What are the risks associated with Kadcyla?
The most common side effects with Kadcyla (which may affect more than 25% of patients) are nausea (feeling sick), fatigue (tiredness) and headache. The most common serious side effects are haemorrhage (bleeding), pyrexia (fever), dyspnoea (difficulty breathing), musculoskeletal pain (pain in muscles and bones), thrombocytopenia (low blood platelet counts), abdominal pain (stomach ache), and vomiting.
For the full list of all side effects reported with Kadcyla, see the package leaflet.
Why is Kadcyla approved?
The Agency’s Committee for Medicinal Products for Human Use (CHMP) decided that Kadcyla’s benefits are greater than its risks and recommended that it be approved for use in the EU. The CHMP considered that in patients treated with Kadcyla, there was a significant improvement in survival compared with standard therapy. Regarding Kadcyla’s safety, overall side effects were considered to be manageable and the overall safety profile was considered favorable compared with other currently available medicines.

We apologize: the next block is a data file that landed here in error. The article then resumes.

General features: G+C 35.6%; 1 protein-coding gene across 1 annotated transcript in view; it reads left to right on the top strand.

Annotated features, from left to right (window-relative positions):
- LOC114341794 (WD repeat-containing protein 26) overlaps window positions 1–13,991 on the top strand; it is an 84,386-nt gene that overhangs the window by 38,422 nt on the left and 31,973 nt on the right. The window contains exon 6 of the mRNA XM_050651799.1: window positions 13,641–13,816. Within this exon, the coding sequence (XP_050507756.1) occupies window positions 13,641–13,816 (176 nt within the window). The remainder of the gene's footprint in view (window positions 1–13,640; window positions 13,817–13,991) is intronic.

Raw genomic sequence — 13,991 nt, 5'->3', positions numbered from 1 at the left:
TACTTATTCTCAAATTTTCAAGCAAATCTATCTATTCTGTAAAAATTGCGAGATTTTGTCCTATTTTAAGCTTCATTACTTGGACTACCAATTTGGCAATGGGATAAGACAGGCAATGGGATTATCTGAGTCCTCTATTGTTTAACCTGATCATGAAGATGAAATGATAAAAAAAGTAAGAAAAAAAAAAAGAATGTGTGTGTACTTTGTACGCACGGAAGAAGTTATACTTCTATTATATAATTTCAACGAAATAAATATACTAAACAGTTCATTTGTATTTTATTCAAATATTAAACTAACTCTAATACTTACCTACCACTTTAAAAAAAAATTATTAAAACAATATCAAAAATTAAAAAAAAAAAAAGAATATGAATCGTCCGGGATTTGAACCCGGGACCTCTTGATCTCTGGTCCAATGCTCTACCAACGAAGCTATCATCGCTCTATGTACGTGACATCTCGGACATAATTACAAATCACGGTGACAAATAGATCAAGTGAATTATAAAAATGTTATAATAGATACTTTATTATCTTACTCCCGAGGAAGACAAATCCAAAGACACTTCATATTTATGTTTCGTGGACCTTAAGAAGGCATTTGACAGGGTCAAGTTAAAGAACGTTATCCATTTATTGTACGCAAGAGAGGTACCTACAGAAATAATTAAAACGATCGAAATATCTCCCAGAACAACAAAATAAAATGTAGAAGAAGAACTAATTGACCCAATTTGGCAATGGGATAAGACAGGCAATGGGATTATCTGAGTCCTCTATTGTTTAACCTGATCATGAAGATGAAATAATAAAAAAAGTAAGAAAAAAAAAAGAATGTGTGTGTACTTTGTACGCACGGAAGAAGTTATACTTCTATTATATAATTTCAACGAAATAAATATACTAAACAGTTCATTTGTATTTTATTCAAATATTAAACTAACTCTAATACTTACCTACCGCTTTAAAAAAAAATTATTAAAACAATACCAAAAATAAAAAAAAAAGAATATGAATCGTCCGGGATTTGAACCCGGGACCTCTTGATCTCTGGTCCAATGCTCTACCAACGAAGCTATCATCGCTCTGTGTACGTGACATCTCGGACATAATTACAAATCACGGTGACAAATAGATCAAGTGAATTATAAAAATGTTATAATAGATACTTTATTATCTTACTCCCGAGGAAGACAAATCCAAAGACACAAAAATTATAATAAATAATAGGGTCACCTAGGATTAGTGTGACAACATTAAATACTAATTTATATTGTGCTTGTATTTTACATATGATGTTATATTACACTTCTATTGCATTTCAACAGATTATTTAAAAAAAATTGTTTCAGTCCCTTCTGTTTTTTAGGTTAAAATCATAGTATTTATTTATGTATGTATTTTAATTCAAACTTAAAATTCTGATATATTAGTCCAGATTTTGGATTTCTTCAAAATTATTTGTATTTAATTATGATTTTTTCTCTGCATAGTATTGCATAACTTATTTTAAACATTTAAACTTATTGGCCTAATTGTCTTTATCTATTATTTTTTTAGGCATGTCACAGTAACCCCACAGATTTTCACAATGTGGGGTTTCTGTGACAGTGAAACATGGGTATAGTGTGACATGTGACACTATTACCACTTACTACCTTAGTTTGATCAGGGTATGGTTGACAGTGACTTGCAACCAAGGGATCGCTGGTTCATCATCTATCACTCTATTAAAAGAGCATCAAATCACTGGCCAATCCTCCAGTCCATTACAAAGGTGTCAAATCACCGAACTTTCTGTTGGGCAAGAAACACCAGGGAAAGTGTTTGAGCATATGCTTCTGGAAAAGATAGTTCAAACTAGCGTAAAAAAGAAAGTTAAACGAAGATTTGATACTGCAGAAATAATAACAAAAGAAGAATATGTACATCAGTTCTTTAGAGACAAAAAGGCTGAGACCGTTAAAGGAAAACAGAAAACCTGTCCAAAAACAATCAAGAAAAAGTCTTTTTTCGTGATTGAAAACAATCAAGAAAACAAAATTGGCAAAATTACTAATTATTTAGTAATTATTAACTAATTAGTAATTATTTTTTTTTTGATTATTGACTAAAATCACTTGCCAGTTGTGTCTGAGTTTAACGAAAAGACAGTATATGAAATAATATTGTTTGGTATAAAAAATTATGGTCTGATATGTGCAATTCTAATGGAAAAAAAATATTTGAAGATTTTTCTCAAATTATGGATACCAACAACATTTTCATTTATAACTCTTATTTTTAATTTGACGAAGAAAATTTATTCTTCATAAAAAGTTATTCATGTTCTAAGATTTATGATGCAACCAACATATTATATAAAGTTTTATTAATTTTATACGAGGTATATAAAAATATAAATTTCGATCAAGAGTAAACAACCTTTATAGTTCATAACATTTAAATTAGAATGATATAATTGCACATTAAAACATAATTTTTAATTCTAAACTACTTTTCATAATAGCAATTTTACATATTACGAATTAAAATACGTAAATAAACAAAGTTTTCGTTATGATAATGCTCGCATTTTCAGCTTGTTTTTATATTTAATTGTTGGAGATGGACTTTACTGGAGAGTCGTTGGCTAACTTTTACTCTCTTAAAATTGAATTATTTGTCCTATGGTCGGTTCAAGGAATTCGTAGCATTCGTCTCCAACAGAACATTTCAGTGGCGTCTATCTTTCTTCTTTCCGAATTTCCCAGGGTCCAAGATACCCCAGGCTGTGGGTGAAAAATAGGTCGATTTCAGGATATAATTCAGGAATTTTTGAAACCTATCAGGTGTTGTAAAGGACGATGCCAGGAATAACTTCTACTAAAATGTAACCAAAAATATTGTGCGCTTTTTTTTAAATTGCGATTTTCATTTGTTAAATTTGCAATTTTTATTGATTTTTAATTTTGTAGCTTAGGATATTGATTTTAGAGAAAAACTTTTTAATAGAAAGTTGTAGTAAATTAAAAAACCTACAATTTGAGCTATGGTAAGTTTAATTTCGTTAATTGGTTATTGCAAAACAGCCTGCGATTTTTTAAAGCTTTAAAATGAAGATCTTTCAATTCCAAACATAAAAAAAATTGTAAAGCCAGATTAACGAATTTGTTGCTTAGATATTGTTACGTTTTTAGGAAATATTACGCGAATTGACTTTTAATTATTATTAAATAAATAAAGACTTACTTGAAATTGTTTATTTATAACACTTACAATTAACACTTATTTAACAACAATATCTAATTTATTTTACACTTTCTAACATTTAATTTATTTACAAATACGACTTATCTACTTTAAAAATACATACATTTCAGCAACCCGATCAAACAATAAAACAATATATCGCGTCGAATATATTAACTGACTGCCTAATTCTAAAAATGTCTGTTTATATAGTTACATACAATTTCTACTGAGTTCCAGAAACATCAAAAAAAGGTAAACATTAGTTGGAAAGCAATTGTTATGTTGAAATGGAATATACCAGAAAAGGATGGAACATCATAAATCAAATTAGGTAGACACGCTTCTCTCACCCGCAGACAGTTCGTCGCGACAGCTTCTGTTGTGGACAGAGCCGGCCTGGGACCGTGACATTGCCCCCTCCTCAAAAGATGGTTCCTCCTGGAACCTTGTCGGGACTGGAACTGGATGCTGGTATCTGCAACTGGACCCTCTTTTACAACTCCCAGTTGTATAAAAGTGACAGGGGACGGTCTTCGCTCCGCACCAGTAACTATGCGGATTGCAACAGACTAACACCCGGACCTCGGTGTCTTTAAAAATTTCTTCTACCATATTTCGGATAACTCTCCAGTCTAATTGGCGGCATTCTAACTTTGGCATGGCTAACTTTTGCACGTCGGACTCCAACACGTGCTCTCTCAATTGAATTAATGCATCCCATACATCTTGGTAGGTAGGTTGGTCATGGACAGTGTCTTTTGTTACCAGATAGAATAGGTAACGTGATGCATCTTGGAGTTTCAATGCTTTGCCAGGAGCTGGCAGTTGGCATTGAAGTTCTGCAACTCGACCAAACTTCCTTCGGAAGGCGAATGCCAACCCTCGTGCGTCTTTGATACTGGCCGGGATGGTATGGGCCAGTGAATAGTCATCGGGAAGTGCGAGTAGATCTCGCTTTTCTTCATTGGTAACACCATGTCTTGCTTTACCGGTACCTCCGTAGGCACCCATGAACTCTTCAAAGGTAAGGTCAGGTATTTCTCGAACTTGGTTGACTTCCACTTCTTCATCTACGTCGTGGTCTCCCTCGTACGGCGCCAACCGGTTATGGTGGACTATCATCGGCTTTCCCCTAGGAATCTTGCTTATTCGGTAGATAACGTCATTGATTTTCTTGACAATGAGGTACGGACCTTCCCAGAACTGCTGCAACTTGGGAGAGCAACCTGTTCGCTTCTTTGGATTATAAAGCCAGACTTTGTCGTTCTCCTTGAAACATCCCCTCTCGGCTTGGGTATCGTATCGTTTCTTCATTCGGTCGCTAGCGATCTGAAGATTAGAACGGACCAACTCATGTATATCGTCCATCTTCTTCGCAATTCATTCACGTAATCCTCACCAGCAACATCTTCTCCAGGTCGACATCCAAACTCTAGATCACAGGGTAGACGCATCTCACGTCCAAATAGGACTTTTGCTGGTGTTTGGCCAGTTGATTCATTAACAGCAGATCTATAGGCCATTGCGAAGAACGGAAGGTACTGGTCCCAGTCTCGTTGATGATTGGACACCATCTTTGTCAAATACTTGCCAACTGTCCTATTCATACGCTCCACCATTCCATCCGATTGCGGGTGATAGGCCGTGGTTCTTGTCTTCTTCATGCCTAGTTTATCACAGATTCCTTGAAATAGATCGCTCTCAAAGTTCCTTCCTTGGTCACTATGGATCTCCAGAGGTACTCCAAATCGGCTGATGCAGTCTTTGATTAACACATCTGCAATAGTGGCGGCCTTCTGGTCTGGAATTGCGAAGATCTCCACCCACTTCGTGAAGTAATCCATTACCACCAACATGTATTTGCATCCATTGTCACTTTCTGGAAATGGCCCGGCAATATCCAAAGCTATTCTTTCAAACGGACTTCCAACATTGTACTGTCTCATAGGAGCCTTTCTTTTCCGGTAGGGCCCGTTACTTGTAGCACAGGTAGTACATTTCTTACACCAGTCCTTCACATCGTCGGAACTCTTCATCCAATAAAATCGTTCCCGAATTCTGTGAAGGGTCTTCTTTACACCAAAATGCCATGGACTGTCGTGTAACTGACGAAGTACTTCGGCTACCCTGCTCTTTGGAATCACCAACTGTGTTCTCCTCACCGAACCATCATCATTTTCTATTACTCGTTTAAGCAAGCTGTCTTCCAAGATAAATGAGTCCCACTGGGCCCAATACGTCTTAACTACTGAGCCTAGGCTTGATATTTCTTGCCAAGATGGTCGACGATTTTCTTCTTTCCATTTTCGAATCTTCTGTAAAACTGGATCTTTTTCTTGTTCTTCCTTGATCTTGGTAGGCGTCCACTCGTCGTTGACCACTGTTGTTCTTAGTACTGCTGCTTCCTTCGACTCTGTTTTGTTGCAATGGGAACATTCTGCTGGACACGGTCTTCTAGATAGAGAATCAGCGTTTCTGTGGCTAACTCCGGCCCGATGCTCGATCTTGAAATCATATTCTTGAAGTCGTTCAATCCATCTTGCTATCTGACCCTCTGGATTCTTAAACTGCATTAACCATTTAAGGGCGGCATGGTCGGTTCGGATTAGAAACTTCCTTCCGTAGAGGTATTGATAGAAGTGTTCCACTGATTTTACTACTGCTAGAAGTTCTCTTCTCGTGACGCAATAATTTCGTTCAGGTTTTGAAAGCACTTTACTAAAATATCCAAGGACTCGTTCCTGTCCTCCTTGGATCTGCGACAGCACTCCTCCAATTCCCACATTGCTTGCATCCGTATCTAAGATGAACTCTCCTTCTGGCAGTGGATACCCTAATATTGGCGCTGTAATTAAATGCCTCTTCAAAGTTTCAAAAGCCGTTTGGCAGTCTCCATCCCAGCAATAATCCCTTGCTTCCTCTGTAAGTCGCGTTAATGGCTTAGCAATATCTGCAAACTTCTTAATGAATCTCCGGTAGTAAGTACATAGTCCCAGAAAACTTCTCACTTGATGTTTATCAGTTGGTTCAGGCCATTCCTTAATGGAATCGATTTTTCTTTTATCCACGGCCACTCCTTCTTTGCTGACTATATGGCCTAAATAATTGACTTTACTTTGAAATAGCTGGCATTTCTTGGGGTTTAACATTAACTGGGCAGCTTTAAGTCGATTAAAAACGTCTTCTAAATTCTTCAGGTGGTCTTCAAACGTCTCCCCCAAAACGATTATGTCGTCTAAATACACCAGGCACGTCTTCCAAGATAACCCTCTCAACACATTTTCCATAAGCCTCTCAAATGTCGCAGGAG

What measures are being taken to ensure the safe and effective use of Kadcyla?
A risk management plan has been developed to ensure that Kadcyla is used as safely as possible. Based on this plan, safety information has been included in the summary of product characteristics and the package leaflet for Kadcyla, including the appropriate precautions to be followed by healthcare professionals and patients.
Because of a potential risk of confusion between Kadcyla and Herceptin due to their similar sounding active substances (trastuzumab emtansine and trastuzumab) the company will provide educational material to all healthcare professionals expected to use Kadcyla or Herceptin to alert them not to use these medicines interchangeably and to inform them of measures they should take to avoid medication errors.
Other information about Kadcyla
The European Commission granted a marketing authorisation valid throughout the European Union for Kadcyla on 15 November 2013.